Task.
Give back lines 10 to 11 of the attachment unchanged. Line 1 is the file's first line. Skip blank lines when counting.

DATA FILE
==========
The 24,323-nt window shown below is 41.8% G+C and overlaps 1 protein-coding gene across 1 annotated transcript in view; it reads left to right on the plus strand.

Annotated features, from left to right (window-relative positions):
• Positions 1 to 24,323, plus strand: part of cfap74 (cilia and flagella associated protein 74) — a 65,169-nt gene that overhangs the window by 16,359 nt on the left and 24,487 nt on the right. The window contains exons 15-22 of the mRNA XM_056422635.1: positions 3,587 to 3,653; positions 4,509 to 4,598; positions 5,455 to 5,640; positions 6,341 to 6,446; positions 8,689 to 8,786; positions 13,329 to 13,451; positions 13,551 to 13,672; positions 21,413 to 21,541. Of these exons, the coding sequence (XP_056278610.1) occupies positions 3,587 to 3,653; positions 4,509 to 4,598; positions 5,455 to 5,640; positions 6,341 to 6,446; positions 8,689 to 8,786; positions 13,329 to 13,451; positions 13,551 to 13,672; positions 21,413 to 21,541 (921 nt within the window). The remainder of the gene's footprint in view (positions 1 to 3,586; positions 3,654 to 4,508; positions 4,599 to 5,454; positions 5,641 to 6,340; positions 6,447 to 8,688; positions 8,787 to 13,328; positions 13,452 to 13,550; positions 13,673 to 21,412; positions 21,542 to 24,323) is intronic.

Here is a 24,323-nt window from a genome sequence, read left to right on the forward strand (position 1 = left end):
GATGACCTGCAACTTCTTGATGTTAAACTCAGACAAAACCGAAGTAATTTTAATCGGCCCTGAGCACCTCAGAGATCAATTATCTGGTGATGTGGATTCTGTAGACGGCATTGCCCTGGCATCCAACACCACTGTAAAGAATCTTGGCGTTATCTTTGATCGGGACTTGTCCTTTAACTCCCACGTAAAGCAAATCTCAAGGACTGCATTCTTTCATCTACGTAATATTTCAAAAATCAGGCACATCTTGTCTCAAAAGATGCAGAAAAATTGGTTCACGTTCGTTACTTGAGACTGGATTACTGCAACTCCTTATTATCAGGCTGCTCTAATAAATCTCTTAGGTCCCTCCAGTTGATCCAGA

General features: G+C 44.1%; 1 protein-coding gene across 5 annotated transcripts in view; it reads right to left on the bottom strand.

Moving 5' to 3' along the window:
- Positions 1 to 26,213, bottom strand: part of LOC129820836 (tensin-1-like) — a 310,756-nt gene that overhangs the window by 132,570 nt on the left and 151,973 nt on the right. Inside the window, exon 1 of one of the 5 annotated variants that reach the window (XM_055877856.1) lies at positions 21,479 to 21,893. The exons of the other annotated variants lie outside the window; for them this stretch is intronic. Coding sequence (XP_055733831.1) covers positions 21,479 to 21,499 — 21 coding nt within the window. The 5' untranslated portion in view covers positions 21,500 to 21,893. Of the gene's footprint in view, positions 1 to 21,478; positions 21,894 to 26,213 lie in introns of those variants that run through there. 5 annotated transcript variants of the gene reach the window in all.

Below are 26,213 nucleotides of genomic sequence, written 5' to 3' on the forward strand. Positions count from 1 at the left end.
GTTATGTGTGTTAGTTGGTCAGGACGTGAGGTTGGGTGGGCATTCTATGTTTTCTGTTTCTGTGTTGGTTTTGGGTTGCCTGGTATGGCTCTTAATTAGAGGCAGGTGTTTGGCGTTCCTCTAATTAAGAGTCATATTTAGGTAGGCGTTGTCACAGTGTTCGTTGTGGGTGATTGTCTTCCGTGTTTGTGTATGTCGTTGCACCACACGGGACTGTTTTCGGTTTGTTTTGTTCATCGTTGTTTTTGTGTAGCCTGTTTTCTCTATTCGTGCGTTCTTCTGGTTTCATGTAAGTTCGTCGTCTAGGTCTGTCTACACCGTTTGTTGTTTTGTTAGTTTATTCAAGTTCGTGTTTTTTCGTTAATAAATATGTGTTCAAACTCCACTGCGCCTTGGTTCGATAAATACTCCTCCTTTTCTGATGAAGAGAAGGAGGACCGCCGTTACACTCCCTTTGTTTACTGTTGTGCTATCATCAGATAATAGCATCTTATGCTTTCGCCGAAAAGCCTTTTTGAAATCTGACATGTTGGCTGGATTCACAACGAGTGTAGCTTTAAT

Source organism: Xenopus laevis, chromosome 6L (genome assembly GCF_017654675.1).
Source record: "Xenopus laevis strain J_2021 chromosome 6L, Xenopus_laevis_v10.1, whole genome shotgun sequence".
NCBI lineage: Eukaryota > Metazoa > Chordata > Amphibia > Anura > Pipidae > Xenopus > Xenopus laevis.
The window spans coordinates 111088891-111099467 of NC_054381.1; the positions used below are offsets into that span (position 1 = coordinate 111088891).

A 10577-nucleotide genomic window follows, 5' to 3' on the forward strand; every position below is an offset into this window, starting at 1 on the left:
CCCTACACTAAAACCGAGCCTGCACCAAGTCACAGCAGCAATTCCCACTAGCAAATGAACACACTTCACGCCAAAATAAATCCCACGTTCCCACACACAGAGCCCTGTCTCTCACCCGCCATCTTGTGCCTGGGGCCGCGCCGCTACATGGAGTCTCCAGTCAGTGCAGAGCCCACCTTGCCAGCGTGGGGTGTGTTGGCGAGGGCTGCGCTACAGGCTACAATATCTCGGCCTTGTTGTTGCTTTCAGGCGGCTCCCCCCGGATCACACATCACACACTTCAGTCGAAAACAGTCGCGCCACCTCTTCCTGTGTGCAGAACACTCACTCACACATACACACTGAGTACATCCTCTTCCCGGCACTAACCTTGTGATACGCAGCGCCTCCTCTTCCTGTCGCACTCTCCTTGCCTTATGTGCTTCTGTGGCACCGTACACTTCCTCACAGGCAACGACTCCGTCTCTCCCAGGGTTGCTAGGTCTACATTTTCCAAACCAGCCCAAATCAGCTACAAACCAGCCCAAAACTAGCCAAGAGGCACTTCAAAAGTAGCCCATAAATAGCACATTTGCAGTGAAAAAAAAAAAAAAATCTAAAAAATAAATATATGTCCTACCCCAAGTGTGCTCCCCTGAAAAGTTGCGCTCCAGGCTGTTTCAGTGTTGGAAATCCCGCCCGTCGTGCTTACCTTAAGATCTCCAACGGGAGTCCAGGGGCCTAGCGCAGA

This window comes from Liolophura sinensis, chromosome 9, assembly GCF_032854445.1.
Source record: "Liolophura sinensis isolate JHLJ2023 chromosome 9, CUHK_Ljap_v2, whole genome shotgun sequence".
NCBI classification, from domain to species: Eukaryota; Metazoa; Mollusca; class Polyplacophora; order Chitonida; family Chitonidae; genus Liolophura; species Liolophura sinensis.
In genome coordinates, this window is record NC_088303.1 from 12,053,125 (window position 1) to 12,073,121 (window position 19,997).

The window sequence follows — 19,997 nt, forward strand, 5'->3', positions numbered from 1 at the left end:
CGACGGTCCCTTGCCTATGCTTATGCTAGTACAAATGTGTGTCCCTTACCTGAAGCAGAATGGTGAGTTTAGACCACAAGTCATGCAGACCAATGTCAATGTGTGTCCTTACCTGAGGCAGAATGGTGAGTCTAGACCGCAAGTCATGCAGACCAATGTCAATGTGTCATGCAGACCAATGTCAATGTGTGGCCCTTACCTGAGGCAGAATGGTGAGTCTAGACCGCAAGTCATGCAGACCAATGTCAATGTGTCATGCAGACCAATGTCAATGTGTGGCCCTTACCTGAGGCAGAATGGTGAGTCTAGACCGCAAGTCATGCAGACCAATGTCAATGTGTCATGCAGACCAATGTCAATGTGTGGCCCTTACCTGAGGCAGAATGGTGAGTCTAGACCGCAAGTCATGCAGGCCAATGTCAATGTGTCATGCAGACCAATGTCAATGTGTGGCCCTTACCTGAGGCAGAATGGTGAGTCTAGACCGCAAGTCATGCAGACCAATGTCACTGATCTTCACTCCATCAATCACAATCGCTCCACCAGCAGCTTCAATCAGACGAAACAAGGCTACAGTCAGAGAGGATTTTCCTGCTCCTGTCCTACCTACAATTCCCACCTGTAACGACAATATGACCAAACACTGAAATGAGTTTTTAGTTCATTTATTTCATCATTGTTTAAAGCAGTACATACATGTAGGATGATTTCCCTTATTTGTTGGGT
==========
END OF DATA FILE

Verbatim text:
GTTATGTGTGTTAGTTGGTCAGGACGTGAGGTTGGGTGGGCATTCTATGTTTTCTGTTTCTGTGTTGGTTTTGGGTTGCCTGGTATGGCTCTTAATTAGAGGCAGGTGTTTGGCGTTCCTCTAATTAAGAGTCATATTTAGGTAGGCGTTGTCACAGTGTTCGTTGTGGGTGATTGTCTTCCGTGTTTGTGTATGTCGTTGCACCACACGGGACTGTTTTCGGTTTGTTTTGTTCATCGTTGTTTTTGTGTAGCCTGTTTTCTCTATTCGTGCGTTCTTCTGGTTTCATGTAAGTTCGTCGTCTAGGTCTGTCTACACCGTTTGTTGTTTTGTTAGTTTATTCAAGTTCGTGTTTTTTCGTTAATAAATATGTGTTCAAACTCCACTGCGCCTTGGTTCGATAAATACTCCTCCTTTTCTGATGAAGAGAAGGAGGACCGCCGTTACACTCCCTTTGTTTACTGTTGTGCTATCATCAGATAATAGCATCTTATGCTTTCGCCGAAAAGCCTTTTTGAAATCTGACATGTTGGCTGGATTCACAACGAGTGTAGCTTTAAT

Source organism: Xenopus laevis, chromosome 6L (genome assembly GCF_017654675.1).